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THE CORN LAWS. .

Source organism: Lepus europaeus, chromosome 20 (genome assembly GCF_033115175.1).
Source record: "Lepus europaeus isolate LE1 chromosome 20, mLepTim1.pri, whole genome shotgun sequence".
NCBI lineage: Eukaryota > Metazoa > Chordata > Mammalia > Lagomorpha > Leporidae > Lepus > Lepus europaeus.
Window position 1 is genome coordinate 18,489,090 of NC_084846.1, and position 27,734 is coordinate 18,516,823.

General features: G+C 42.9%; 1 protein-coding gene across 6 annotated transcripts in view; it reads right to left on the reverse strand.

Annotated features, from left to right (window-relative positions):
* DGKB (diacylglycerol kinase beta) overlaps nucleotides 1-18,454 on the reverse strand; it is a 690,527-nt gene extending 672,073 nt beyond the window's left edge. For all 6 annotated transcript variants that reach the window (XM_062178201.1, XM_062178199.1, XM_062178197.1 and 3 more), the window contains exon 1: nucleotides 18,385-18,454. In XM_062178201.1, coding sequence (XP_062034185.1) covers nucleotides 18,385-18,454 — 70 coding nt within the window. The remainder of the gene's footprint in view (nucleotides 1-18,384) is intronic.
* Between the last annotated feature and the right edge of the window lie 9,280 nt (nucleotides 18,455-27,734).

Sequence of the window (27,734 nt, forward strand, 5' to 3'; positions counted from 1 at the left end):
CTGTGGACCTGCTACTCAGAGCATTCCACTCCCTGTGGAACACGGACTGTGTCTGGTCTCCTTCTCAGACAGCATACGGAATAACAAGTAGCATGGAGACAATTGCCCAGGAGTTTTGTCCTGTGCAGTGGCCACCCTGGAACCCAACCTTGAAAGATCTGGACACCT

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THE CORN LAWS. We fast week made some remarks on Mr. Macaulay's ominous speech at Leeds: by the following extract from a talented London journal, our readers will per- ceivc the light in which Mr. Macaulay's statement is generally-regarded We hope that this will be communicated to every farmer and every farm labourer through the kingdom ,they will here see who are their true friends, and know ,how,to,act when the destruction of the House of Lords shall be next proposed to them. Meanwhile, they must see also, that they have no chance of ultimately escaping -the workhouse, but from the dismissal of the Whig Cabinet. The Whigs confess the disposition to destroy the agricul- tural interests, but lament that the House of Lords stand in their way—they farther lament that they have not the • present power of swamping the House of Lords. Give them a little time, however, and they promise to change, by an insensible process, the character of that assembly; aud they have too much interest in the matter to permit us to doubt that, in this case, they will keep their word. Every Say, therefore, which the Whigs remain in power is, to borrow a-familiar phrase, a nail in the farmer's coflin'-every vote given by a farmer to a Whig candidate is as'plainly a shove of his own offspring on the road to the workhouse." With all due deference we must take leave to say that the question has come to this ?-Shall the misera- ble pittance which a timid policy has given to a loyal yeomanry and bold peasantry, be at last taken from them, and they be told that themselves are are valueless, and the food raised by their unwearied industry not wanted, because it may, and therefore ought to be, purchased at a lower rate in Foreign countries? Shall England become a barren waste in order to encourage Foreign agriculture, and hence a famished people, because dependant on Foreign countries for the means of subsistence—bread ? This yre say must be the inevitable result of a free trade in corn- it will at once paralyse our agriculture, already degraded almost below bearing and at last (and this shortly) annihilate all our leading resources. The opiuions promulgated at the dinner above alluded to, seem of a character stronlgy to encourage the clamour against that Ibere shadow of protection which the landed interests new possess. In the face of rapidly increasing pauperism amougst the ag- ricultural community, not labourers merely but even occupiers, we find Mr. Macaulay (having first avowed that he is nearly connected with the Government) 1Itating U that ke holds the corn laws to be one of the greatest possible evils." In a similar tone we find others pouring out their rhetoric; and in fine we •notice with pain that, with an occasional show of -right intentions in the recommendation of u mutual understanding, mutual accommodation, &c. a pretty general feeling pervaded the meeting that the Corn Laws are the bane of the country. Lord Morpeth was one of the leading personages present. Now we would say, Proprietors and occupiers of the British soil, look to yourselves—we know that the former of you have already sacrificed much of your rental- we know that the latter have sacrificed a full third part of their ,capital-we much doubt whether by further sacrifices on the part of the landlords it •u-t- u to preserve as a class the n ish Farmers; but of this we are certain, that j j he dePrive<1 °f the little protection! afforded by the existing laws,—down, down farmers to "the lowest depth" of ruin, and say that Free- j trade sent you there. We strongly recommend the constituency to urge upon their representatives the duty of suppressing, as far as they are able, the almost generally prevailing, but wofully infatu- ated cry against the Corn Laws; not forgetting remark of a great man,—of one, who advocated liberal principles, — that "the bread which we eat should be the produce of our own comstry; and then he cared not how cheap it was.Cum., berland Pacquet. ( From Cobbett's Register.) "1 beg Mr. Morrison's pardon as to the standard being a comparison with the prices of flour in foreign countries. Everything is higher priced in England than it is in France; and why should not the farmers and labourers compluin that they cannot get their linen from France, and their cloth from France ? I can never get ah answer to questions of ttrs sort, Why should I not get ny materials for making implements of husbandry, and why should not I get my American waggon, without a Custom-holise duty; and why are English landlords prohibited from cultivating tobacco on their estates ? Yet I do not call it robbery" of the farmers, the labourers, and the landlords, that these taxes are imposed upon them, and that the rest of the commu- nity seem very willing. that they should pay them. Mr. Morrison teems to think, that I do not want the =Corn Bill repealed at all. I do want it repealed; but I want the Malt-tax repealed a great deal more, in which respect I differ very wiJely from Mr. Morrison. Whether the Corn Bill do injury to the manufacturers and artisans is a question of considerable difficulty. I allow, that, upon an average of years, it may make bread a little dearer than it would be without a Corn Bill; but in whatever degree a repeal of the Corn Bill would reduce the price of corn, it would reduce the means of the greatest mass of the people to employ artisans and purchase manufactured goods; and the industrious part of the people actually loses thirteen millions a year by the Malt-tax. Mr. Morrison seems to think that repealing the corn bill first would produce a repeal of the malt tax and other -burdens on the land. I would rather not trust to that; I would ratfeer.that the people should demand a repeal of the burdens oa -the land, as the groundwork of their de- mand for thre. repeal of the CDrn 'bm'. ".Mr. Morrison seems to think that the free importa- tion of corn woiild affect the agricultural people in the article of wheat. He forgets oats and barley, and rye, and beans, and pease. And would Mr. Mo-irison think it just to lay a tax of inoreitfian a hundred per cent. upon English barley, which is now the case, and yet admit foreign barley without any tax at all upon it 1 Nor do 1 comprehend, as coming from a sensible man like Mr. Morrison, all this spite against the landlords. There must be such people as landlords; somebody must own the land; and men are not tobe hated and ruined, and hunted down, merely because they own land. If, indeed, he talk to me of their injustices with regard-to the Game Laws; if he talk to me of their partiality and selfishness, in case of the Legacy and Probate Duties and Auction duties, I join him with all my heart; if he talk to me about the hateful conduct of 'those who have driven the inhabitants from their estates -in so cruel a manner if he talk to me of these things, i roost heartily join him, and should be very glad it' he would send up from Fifeshire, or srom any part of Scot- land, a Member tojoin me in my endeavours to put an end to these oppressions. But I cannot join in the saying or -doing of anything against the landlords. My business is ,to make them jest, ifl caa; and not to do one act of injus- tice, because other acts of injustice have been done, particularly when this new act of injustice would be attended with injury to millions, who have not, themselvesc1 been unjust. There is one point that has wholly escaped the at. tention of Mr. Morrison, and that is, the striking fact so often mentioned by me namely, that though wheat is now asi cheap.as-it-was in 1792, the four pounds of best bread, which then sold for five. pence halfpenny, now sell for -eight-penee halfpenny. I should tttke to hear some one attempt to give an answer to this. These advocates for the repeal of the Corn Bill seem to care nothing at aU about thatPI»Ko°i A?*'J ,'le "heat >3 low priced! so lifm ,r<ls suffer> these public spirited persons think thpv eJ)»0ti at al1 about themselves. One would ,«SlP ^J,eVhcat 1101 bread i they never tiouble their heads about the price of the loaf. Now, it appears to me, tha. the rational course would be, to inquire j.ow it comes to pass that the bread is so dear, when the wheat is so chcap ? i